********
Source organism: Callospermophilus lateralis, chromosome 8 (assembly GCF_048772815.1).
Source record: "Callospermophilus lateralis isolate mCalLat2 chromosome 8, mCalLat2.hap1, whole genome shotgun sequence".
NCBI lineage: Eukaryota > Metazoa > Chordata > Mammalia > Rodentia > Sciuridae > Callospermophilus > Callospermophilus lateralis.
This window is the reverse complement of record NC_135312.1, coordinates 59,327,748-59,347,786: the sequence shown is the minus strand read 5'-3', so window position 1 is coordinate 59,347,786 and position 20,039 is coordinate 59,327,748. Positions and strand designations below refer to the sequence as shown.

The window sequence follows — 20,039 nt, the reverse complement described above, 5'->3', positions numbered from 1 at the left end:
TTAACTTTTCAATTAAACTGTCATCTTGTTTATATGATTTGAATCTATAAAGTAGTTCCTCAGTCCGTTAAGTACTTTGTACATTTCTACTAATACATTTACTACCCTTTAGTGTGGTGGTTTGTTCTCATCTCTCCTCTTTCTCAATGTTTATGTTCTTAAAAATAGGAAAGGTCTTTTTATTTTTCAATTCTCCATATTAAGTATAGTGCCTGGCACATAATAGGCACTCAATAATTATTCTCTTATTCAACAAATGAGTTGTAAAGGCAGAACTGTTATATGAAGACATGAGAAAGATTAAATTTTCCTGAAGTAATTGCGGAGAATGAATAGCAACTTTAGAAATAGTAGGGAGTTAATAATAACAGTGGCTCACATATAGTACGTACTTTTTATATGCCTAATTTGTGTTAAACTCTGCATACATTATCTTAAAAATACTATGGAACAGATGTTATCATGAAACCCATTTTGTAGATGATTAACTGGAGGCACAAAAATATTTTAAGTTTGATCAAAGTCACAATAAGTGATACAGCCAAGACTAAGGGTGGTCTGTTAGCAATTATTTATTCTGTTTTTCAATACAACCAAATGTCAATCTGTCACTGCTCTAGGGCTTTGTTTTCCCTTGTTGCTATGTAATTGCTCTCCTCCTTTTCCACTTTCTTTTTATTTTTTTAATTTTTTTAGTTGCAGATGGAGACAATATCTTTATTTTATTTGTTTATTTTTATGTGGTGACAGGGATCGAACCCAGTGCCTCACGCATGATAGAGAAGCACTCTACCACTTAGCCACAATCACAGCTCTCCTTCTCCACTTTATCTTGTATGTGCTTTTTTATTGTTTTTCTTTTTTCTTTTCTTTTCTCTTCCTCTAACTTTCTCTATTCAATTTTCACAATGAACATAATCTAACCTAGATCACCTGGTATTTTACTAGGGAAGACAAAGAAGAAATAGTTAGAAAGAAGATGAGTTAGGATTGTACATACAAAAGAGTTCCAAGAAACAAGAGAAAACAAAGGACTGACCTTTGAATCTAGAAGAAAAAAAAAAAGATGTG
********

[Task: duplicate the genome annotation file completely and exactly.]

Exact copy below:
Source organism: Callospermophilus lateralis, chromosome 8 (assembly GCF_048772815.1).
Source record: "Callospermophilus lateralis isolate mCalLat2 chromosome 8, mCalLat2.hap1, whole genome shotgun sequence".
NCBI lineage: Eukaryota > Metazoa > Chordata > Mammalia > Rodentia > Sciuridae > Callospermophilus > Callospermophilus lateralis.
This window is the reverse complement of record NC_135312.1, coordinates 59,327,748-59,347,786: the sequence shown is the minus strand read 5'-3', so window position 1 is coordinate 59,347,786 and position 20,039 is coordinate 59,327,748. Positions and strand designations below refer to the sequence as shown.

The window sequence follows — 20,039 nt, the reverse complement described above, 5'->3', positions numbered from 1 at the left end:
TTAACTTTTCAATTAAACTGTCATCTTGTTTATATGATTTGAATCTATAAAGTAGTTCCTCAGTCCGTTAAGTACTTTGTACATTTCTACTAATACATTTACTACCCTTTAGTGTGGTGGTTTGTTCTCATCTCTCCTCTTTCTCAATGTTTATGTTCTTAAAAATAGGAAAGGTCTTTTTATTTTTCAATTCTCCATATTAAGTATAGTGCCTGGCACATAATAGGCACTCAATAATTATTCTCTTATTCAACAAATGAGTTGTAAAGGCAGAACTGTTATATGAAGACATGAGAAAGATTAAATTTTCCTGAAGTAATTGCGGAGAATGAATAGCAACTTTAGAAATAGTAGGGAGTTAATAATAACAGTGGCTCACATATAGTACGTACTTTTTATATGCCTAATTTGTGTTAAACTCTGCATACATTATCTTAAAAATACTATGGAACAGATGTTATCATGAAACCCATTTTGTAGATGATTAACTGGAGGCACAAAAATATTTTAAGTTTGATCAAAGTCACAATAAGTGATACAGCCAAGACTAAGGGTGGTCTGTTAGCAATTATTTATTCTGTTTTTCAATACAACCAAATGTCAATCTGTCACTGCTCTAGGGCTTTGTTTTCCCTTGTTGCTATGTAATTGCTCTCCTCCTTTTCCACTTTCTTTTTATTTTTTTAATTTTTTTAGTTGCAGATGGAGACAATATCTTTATTTTATTTGTTTATTTTTATGTGGTGACAGGGATCGAACCCAGTGCCTCACGCATGATAGAGAAGCACTCTACCACTTAGCCACAATCACAGCTCTCCTTCTCCACTTTATCTTGTATGTGCTTTTTTATTGTTTTTCTTTTTTCTTTTCTTTTCTCTTCCTCTAACTTTCTCTATTCAATTTTCACAATGAACATAATCTAACCTAGATCACCTGGTATTTTACTAGGGAAGACAAAGAAGAAATAGTTAGAAAGAAGATGAGTTAGGATTGTACATACAAAAGAGTTCCAAGAAACAAGAGAAAACAAAGGACTGACCTTTGAATCTAGAAGAAAAAAAAAAAGATGTG